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Twelfth Sunday after Pentecost

John 6:51–69

James T. Batchelor

Pentecost 12, Proper 15, series B
Good Shepherd Lutheran Church  
Hoopeston, IL

view DOC file

Sun, Aug 16, 2015 

We just heard the ending words of John 6.  John 6 is also known as the Bread of Life chapter.  In order to properly understand the words at the end of the chapter, we need to take a few moments to review the rest of the chapter.

The events at the beginning of the chapter show us that Jesus is, in fact, the Lord of Creation.  The chapter begins with the account of Jesus using a boys lunch to feed 5,000 men and their families.  This happened in an empty area on the other side of the Sea of Galilee.  After Jesus fed the 5,000, He put the disciples in a boat and sent them back to Capernaum while He went up on the mountain to pray.  The disciples encountered a headwind and were not able to cross the sea.  When Jesus finished praying, He walked to the boat on the water.  Immediately the headwind stopped and Jesus and the disciples landed on the other side.  These two events demonstrate that Jesus is well able to supply us with all our needs and protect us from every danger.

Jesus and His disciples arrived on the other side of the Sea of Galilee around dawn of the day after He fed the 5,000.  The word immediately went out, and people from the surrounding area began bringing friends and family to Jesus for healing.  Jesus healed and taught as He made His way to the synagogue in Capernaum.

Some of the 5,000 that Jesus fed the previous day also found Jesus as He was on His way to the synagogue.  Although they never came right out and asked Jesus for more food, Jesus could see into their hearts and knew that they were only interested in Him in order to get more free food.  Jesus used this as an opportunity to teach that although He supplies all our earthly needs, that is not the main reason He came down from heaven and took on human flesh.  His main reason for coming was to provide us with all our eternal needs.

The crowd wanted to compare Jesus and Moses.  They claimed that Moses was better because he fed the entire nation of Israel for decades.  Jesus only fed a few thousand for one meal.  Jesus first of all pointed out that it was God who gave the manna in the wilderness.  Moses was the servant of God at the time.  Jesus also pointed out that all the people who ate the manna in the wilderness are dead.  The people who participate in the eternal food that Jesus gives will rise from the dead on the last day and never die again.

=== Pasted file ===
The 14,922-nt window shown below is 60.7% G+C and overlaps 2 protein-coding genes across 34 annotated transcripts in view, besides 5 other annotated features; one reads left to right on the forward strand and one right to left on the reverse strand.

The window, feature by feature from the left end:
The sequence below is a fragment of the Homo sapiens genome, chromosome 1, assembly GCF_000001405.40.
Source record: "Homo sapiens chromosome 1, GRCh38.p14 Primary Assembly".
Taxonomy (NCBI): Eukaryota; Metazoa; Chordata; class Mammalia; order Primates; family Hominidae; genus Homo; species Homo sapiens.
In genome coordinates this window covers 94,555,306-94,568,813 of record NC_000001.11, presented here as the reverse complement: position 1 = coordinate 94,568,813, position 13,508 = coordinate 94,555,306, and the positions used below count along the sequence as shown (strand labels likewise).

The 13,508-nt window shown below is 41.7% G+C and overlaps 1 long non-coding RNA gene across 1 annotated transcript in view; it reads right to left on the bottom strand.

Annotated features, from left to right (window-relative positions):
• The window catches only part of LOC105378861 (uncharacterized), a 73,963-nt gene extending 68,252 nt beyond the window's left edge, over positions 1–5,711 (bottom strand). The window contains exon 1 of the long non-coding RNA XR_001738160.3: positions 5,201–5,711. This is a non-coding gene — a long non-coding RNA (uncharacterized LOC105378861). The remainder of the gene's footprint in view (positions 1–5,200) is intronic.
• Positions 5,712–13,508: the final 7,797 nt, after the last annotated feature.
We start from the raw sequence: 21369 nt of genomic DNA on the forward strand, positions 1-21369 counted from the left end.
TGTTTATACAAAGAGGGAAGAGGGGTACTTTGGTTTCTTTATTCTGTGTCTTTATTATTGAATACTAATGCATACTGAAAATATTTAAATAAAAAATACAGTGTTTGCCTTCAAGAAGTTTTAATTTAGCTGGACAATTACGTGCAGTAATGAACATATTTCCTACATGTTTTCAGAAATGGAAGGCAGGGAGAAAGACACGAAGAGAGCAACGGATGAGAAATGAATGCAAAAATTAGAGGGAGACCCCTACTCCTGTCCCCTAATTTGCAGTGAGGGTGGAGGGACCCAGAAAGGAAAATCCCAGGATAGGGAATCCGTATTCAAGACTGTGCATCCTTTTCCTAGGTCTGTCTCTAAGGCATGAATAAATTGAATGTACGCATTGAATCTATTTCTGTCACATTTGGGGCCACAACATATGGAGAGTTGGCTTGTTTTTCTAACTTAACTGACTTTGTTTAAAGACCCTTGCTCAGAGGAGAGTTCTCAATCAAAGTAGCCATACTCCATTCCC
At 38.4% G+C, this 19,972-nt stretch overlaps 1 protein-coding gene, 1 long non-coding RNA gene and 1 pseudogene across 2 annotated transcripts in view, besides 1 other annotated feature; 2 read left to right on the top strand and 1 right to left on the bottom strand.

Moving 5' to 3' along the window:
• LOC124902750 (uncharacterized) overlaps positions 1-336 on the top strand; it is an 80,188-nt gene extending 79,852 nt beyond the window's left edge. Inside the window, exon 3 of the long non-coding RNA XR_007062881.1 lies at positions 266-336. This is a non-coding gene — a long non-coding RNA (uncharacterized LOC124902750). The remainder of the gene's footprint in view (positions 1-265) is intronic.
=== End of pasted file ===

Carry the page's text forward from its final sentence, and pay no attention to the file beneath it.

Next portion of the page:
Jesus taught that just as a person needs food to live here on this earth, so also a person needs eternal food for eternal life.  He taught that He is that eternal food.  As He taught that He is the eternal food, He explained that eating the eternal food meant believing in Him.  He said, This is the work of God, that you believe in him whom he has sent. (John 6:29) He also said, This is the will of my Father, that everyone who looks on the Son and believes in him should have eternal life, and I will raise him up on the last day. (John 6:40) With these words and others, Jesus taught that eating eternal food meant believing in Him.

It is important that we understand all this context from the preceding verses of John 6.  It is especially important that we understand that when Jesus is talking about eternal eating, He is speaking of faith that believes.  Otherwise, these last few verses of John 6 will sound a lot like cannibalism.

Jesus said, I am the living bread that came down from heaven. If anyone eats of this bread, he will live forever. And the bread that I will give for the life of the world is my flesh. (John 6:51) Now that we know the context of these words, we know that Jesus is talking about believing in Him for eternal life.

The people in the synagogue struggled to understand what Jesus meant.  They had not made the connection between eating and believing.  The Jews disputed among themselves, saying, How can this man give us his flesh to eat? (John 6:52) They know that Jesus is not talking about the kind of eating that they did the day before when they ate the bread and fish that Jesus gave them.  Never the less, they know no other kind of eating and they are confused.

Jesus kept right on teaching.  If you understand that eternal eating means believing, then Jesus words make perfect sense.  On the other hand, if you are like most of the hearers in the synagogue and do not understand if you are still thinking about eating bread and fish, then Jesus words are disgusting.